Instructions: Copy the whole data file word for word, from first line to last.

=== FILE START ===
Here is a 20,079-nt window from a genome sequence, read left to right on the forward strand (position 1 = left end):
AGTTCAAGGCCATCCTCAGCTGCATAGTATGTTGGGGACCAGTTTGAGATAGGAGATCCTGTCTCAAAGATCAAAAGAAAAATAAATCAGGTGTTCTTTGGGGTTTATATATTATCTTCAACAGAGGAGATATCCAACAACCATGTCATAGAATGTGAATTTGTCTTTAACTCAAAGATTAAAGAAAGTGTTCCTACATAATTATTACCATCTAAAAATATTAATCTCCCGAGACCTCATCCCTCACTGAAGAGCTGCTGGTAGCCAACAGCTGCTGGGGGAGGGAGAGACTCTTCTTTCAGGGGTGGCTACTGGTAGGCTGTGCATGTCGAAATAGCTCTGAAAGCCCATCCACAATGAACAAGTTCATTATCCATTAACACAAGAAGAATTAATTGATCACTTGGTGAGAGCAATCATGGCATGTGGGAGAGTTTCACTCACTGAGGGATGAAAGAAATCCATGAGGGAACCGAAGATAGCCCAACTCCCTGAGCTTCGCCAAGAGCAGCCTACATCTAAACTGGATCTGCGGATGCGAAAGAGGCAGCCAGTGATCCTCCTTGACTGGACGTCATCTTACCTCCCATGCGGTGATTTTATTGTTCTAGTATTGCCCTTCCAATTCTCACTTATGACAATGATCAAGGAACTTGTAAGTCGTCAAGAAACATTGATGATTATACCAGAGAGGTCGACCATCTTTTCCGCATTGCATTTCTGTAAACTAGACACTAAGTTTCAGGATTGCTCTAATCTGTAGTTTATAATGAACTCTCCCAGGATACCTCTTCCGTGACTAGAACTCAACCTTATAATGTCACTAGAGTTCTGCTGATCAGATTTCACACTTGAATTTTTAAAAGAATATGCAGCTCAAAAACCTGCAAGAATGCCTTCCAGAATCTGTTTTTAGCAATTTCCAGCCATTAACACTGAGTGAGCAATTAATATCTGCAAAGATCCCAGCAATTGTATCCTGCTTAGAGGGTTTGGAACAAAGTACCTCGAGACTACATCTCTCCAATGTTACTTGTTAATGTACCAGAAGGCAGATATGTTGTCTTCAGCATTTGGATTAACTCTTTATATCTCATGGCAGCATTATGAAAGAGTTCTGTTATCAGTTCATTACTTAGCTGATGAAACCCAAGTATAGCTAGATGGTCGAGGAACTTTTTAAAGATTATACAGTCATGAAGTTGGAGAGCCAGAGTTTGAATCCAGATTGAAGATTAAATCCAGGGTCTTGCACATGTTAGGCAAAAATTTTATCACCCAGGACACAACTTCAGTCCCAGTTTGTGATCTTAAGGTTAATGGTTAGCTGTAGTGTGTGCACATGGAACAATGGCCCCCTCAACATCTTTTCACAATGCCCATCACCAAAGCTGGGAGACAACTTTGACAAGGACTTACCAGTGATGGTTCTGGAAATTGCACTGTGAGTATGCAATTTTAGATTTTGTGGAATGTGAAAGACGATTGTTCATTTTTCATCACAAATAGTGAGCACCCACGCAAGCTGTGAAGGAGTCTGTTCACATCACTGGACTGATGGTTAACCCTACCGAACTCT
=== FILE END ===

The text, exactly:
Here is a 20,079-nt window from a genome sequence, read left to right on the forward strand (position 1 = left end):
AGTTCAAGGCCATCCTCAGCTGCATAGTATGTTGGGGACCAGTTTGAGATAGGAGATCCTGTCTCAAAGATCAAAAGAAAAATAAATCAGGTGTTCTTTGGGGTTTATATATTATCTTCAACAGAGGAGATATCCAACAACCATGTCATAGAATGTGAATTTGTCTTTAACTCAAAGATTAAAGAAAGTGTTCCTACATAATTATTACCATCTAAAAATATTAATCTCCCGAGACCTCATCCCTCACTGAAGAGCTGCTGGTAGCCAACAGCTGCTGGGGGAGGGAGAGACTCTTCTTTCAGGGGTGGCTACTGGTAGGCTGTGCATGTCGAAATAGCTCTGAAAGCCCATCCACAATGAACAAGTTCATTATCCATTAACACAAGAAGAATTAATTGATCACTTGGTGAGAGCAATCATGGCATGTGGGAGAGTTTCACTCACTGAGGGATGAAAGAAATCCATGAGGGAACCGAAGATAGCCCAACTCCCTGAGCTTCGCCAAGAGCAGCCTACATCTAAACTGGATCTGCGGATGCGAAAGAGGCAGCCAGTGATCCTCCTTGACTGGACGTCATCTTACCTCCCATGCGGTGATTTTATTGTTCTAGTATTGCCCTTCCAATTCTCACTTATGACAATGATCAAGGAACTTGTAAGTCGTCAAGAAACATTGATGATTATACCAGAGAGGTCGACCATCTTTTCCGCATTGCATTTCTGTAAACTAGACACTAAGTTTCAGGATTGCTCTAATCTGTAGTTTATAATGAACTCTCCCAGGATACCTCTTCCGTGACTAGAACTCAACCTTATAATGTCACTAGAGTTCTGCTGATCAGATTTCACACTTGAATTTTTAAAAGAATATGCAGCTCAAAAACCTGCAAGAATGCCTTCCAGAATCTGTTTTTAGCAATTTCCAGCCATTAACACTGAGTGAGCAATTAATATCTGCAAAGATCCCAGCAATTGTATCCTGCTTAGAGGGTTTGGAACAAAGTACCTCGAGACTACATCTCTCCAATGTTACTTGTTAATGTACCAGAAGGCAGATATGTTGTCTTCAGCATTTGGATTAACTCTTTATATCTCATGGCAGCATTATGAAAGAGTTCTGTTATCAGTTCATTACTTAGCTGATGAAACCCAAGTATAGCTAGATGGTCGAGGAACTTTTTAAAGATTATACAGTCATGAAGTTGGAGAGCCAGAGTTTGAATCCAGATTGAAGATTAAATCCAGGGTCTTGCACATGTTAGGCAAAAATTTTATCACCCAGGACACAACTTCAGTCCCAGTTTGTGATCTTAAGGTTAATGGTTAGCTGTAGTGTGTGCACATGGAACAATGGCCCCCTCAACATCTTTTCACAATGCCCATCACCAAAGCTGGGAGACAACTTTGACAAGGACTTACCAGTGATGGTTCTGGAAATTGCACTGTGAGTATGCAATTTTAGATTTTGTGGAATGTGAAAGACGATTGTTCATTTTTCATCACAAATAGTGAGCACCCACGCAAGCTGTGAAGGAGTCTGTTCACATCACTGGACTGATGGTTAACCCTACCGAACTCT